On December 1, Gilpin was appointed co-ordinator of the recovery teams on site by Operation Overdue Inspector overseer Robert Mitchell.
And on December 3, Gilpin and Leighton were sent to the crash site. They were joined by Mitchell, who returned to base later that day.
The landing on the mountain was hair-raising. "It took a while for the pilot to find anywhere to drop us off. And as there wasn't a helicopter pad at the crash site we had to jump from the helicopter.
"We couldn't see anything because of the snow being whipped up by the rotor blades. We jumped a few metres, but it felt much higher. I'll always remember that drop."
But the initial sight of the crash site was even more jarring.
Gilpin had experience with death. "I knew I could cope with the bodies," he says. But the huge site, littered with fluttering green and red flags (green to indicate bodies or body parts, red for crevasses) was outside his experience or imagination.
"It was the sheer numbers that got me. There was such an overwhelming sense of sadness. It still has a huge effect on me."
The painstaking recovery process was physically and mentally harrowing. The police, aided by US navy photographers and mountaineers, performed their jobs with the highest level of professionalism and bravery, in the most trying of conditions.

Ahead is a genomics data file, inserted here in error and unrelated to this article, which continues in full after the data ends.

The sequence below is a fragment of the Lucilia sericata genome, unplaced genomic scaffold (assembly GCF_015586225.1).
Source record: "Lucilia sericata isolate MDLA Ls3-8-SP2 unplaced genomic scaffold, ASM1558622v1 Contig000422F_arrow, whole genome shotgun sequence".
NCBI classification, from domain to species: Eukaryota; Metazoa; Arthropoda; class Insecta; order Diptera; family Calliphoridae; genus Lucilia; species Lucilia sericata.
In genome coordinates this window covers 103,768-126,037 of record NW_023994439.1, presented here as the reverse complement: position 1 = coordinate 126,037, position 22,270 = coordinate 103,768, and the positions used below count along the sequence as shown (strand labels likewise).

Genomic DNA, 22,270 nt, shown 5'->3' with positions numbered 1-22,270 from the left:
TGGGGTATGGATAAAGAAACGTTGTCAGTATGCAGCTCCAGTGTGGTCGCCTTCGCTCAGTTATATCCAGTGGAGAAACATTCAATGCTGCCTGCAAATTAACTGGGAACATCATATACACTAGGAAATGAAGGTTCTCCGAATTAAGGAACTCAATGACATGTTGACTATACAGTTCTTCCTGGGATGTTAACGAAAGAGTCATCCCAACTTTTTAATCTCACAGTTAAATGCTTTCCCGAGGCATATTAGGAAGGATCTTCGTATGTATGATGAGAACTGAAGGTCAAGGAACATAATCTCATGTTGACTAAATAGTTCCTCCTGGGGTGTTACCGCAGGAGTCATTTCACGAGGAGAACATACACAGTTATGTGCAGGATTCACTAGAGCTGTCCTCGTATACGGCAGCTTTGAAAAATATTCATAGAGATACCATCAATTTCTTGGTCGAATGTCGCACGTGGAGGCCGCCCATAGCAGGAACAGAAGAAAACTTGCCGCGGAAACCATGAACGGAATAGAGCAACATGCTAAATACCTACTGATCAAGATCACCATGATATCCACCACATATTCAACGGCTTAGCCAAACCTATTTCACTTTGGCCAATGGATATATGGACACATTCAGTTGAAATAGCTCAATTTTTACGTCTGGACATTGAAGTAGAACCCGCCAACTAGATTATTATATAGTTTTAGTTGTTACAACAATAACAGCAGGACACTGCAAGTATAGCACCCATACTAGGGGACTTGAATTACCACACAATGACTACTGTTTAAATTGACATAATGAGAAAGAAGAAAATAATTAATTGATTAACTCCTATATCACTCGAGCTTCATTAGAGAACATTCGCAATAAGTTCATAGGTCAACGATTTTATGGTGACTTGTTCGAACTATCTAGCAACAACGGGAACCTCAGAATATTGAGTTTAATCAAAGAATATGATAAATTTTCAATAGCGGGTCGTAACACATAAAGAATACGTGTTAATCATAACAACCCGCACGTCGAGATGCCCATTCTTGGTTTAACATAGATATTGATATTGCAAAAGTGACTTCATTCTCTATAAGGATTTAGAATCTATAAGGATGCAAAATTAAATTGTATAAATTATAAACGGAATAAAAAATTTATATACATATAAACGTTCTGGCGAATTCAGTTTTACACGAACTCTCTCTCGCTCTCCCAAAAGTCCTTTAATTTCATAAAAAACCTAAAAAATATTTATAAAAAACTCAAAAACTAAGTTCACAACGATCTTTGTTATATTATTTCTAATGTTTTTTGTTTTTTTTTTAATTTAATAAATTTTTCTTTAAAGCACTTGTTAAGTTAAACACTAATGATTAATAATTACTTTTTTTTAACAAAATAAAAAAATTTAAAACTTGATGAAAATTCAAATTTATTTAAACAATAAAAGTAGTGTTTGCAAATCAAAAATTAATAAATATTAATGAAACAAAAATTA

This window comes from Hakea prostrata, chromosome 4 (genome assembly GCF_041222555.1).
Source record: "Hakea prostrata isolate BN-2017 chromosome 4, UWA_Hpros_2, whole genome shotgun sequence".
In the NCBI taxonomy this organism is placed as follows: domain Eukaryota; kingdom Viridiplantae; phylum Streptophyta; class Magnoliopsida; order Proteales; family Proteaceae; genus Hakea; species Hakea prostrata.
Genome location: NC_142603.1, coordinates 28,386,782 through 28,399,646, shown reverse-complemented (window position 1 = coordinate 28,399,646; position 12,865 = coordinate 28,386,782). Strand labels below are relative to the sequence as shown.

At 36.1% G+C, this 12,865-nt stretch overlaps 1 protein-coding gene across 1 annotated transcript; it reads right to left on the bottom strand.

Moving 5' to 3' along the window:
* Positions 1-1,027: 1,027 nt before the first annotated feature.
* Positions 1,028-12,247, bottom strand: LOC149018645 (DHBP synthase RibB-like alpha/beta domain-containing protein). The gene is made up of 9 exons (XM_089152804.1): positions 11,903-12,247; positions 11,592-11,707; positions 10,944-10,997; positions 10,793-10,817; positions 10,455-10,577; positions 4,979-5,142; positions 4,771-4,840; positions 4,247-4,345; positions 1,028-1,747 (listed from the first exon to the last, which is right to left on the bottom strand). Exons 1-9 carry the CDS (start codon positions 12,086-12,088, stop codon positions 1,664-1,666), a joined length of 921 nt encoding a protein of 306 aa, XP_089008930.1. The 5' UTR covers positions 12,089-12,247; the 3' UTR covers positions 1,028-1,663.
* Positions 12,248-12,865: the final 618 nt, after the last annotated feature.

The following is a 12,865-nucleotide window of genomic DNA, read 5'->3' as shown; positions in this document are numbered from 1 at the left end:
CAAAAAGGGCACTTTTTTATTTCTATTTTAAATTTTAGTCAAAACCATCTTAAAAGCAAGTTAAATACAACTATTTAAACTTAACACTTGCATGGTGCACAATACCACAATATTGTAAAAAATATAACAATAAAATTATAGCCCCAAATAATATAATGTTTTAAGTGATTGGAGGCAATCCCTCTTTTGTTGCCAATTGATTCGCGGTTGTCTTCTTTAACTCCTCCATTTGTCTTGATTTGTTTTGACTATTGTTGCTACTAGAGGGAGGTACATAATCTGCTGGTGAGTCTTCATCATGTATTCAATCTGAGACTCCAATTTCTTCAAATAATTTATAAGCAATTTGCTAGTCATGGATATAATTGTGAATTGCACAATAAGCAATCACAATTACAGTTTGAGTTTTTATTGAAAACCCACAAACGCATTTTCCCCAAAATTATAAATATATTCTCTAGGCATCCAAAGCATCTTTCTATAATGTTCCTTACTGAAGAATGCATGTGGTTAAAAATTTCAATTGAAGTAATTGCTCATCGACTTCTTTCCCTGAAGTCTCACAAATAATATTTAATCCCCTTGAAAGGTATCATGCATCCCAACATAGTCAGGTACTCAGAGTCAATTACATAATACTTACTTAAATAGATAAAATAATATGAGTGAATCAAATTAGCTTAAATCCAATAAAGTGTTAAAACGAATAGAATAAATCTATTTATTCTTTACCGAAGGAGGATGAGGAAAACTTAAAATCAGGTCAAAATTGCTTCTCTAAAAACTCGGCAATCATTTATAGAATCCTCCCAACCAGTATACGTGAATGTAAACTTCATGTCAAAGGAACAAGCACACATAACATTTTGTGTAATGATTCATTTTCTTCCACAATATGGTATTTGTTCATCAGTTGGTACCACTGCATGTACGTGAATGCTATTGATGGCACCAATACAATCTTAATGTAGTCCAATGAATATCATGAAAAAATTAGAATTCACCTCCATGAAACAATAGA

But their efforts were largely unacknowledged on their return - and it took 27 years for that to come.
"There was no real recognition for what we did," says Gilpin.
"The job was done and that was it. It was a sign of the times I guess, but it really hurt."
But he says the support of his family, friends and neighbours was wonderful. "My wife Vivienne in particular was a huge support. She'll tell you that I changed after I came back. But she helped me through it."
The road to Mt Erebus in Antarctica where the active volcano dominates the landscape in the frozen continent. Photo / Alan Gibson
The missing evidence